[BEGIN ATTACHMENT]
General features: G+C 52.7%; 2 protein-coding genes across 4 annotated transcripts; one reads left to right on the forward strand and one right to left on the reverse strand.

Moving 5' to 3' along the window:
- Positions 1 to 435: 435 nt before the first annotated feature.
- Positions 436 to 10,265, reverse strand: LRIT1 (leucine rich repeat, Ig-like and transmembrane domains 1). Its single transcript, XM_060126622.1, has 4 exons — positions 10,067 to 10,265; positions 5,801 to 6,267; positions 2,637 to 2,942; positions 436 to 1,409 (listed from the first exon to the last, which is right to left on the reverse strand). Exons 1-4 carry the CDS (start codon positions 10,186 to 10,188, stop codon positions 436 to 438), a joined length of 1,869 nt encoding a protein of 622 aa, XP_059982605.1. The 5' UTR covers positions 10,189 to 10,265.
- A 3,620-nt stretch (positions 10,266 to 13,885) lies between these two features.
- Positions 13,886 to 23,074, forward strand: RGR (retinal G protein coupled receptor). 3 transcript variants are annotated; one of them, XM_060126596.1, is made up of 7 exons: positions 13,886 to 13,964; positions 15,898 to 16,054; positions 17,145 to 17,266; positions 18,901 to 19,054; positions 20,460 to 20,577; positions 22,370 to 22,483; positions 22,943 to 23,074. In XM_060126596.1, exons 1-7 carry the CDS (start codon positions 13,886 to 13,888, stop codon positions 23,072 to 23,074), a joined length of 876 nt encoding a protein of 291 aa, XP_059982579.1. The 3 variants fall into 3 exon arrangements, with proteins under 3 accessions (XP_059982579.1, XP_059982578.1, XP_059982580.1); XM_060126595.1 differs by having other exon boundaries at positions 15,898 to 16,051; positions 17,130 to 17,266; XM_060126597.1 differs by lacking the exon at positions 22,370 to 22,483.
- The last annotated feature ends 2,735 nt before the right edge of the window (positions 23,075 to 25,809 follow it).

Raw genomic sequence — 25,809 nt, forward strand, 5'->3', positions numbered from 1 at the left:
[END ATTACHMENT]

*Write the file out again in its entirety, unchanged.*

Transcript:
General features: G+C 52.7%; 2 protein-coding genes across 4 annotated transcripts; one reads left to right on the forward strand and one right to left on the reverse strand.

Moving 5' to 3' along the window:
- Positions 1 to 435: 435 nt before the first annotated feature.
- Positions 436 to 10,265, reverse strand: LRIT1 (leucine rich repeat, Ig-like and transmembrane domains 1). Its single transcript, XM_060126622.1, has 4 exons — positions 10,067 to 10,265; positions 5,801 to 6,267; positions 2,637 to 2,942; positions 436 to 1,409 (listed from the first exon to the last, which is right to left on the reverse strand). Exons 1-4 carry the CDS (start codon positions 10,186 to 10,188, stop codon positions 436 to 438), a joined length of 1,869 nt encoding a protein of 622 aa, XP_059982605.1. The 5' UTR covers positions 10,189 to 10,265.
- A 3,620-nt stretch (positions 10,266 to 13,885) lies between these two features.
- Positions 13,886 to 23,074, forward strand: RGR (retinal G protein coupled receptor). 3 transcript variants are annotated; one of them, XM_060126596.1, is made up of 7 exons: positions 13,886 to 13,964; positions 15,898 to 16,054; positions 17,145 to 17,266; positions 18,901 to 19,054; positions 20,460 to 20,577; positions 22,370 to 22,483; positions 22,943 to 23,074. In XM_060126596.1, exons 1-7 carry the CDS (start codon positions 13,886 to 13,888, stop codon positions 23,072 to 23,074), a joined length of 876 nt encoding a protein of 291 aa, XP_059982579.1. The 3 variants fall into 3 exon arrangements, with proteins under 3 accessions (XP_059982579.1, XP_059982578.1, XP_059982580.1); XM_060126595.1 differs by having other exon boundaries at positions 15,898 to 16,051; positions 17,130 to 17,266; XM_060126597.1 differs by lacking the exon at positions 22,370 to 22,483.
- The last annotated feature ends 2,735 nt before the right edge of the window (positions 23,075 to 25,809 follow it).

Raw genomic sequence — 25,809 nt, forward strand, 5'->3', positions numbered from 1 at the left: